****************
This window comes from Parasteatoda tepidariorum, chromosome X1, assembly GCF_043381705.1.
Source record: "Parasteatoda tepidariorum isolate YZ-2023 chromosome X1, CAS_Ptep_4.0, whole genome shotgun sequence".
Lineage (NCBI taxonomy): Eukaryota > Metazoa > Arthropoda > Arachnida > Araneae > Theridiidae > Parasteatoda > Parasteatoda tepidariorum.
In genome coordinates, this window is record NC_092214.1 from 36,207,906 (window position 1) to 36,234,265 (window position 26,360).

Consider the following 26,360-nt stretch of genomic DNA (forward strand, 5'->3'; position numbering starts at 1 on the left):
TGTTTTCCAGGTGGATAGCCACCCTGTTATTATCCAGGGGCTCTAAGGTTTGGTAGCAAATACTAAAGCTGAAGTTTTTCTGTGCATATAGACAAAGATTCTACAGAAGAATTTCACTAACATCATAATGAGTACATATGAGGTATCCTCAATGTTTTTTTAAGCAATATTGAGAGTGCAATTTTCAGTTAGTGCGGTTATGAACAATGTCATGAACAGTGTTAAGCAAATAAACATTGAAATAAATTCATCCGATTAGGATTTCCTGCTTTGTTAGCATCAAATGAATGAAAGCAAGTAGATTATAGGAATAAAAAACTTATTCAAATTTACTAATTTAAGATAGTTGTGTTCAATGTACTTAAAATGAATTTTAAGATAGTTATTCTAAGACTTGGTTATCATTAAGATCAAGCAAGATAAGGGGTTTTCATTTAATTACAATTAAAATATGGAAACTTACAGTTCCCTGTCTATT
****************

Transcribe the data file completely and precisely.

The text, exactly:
This window comes from Parasteatoda tepidariorum, chromosome X1, assembly GCF_043381705.1.
Source record: "Parasteatoda tepidariorum isolate YZ-2023 chromosome X1, CAS_Ptep_4.0, whole genome shotgun sequence".
Lineage (NCBI taxonomy): Eukaryota > Metazoa > Arthropoda > Arachnida > Araneae > Theridiidae > Parasteatoda > Parasteatoda tepidariorum.
In genome coordinates, this window is record NC_092214.1 from 36,207,906 (window position 1) to 36,234,265 (window position 26,360).

Consider the following 26,360-nt stretch of genomic DNA (forward strand, 5'->3'; position numbering starts at 1 on the left):
TGTTTTCCAGGTGGATAGCCACCCTGTTATTATCCAGGGGCTCTAAGGTTTGGTAGCAAATACTAAAGCTGAAGTTTTTCTGTGCATATAGACAAAGATTCTACAGAAGAATTTCACTAACATCATAATGAGTACATATGAGGTATCCTCAATGTTTTTTTAAGCAATATTGAGAGTGCAATTTTCAGTTAGTGCGGTTATGAACAATGTCATGAACAGTGTTAAGCAAATAAACATTGAAATAAATTCATCCGATTAGGATTTCCTGCTTTGTTAGCATCAAATGAATGAAAGCAAGTAGATTATAGGAATAAAAAACTTATTCAAATTTACTAATTTAAGATAGTTGTGTTCAATGTACTTAAAATGAATTTTAAGATAGTTATTCTAAGACTTGGTTATCATTAAGATCAAGCAAGATAAGGGGTTTTCATTTAATTACAATTAAAATATGGAAACTTACAGTTCCCTGTCTATT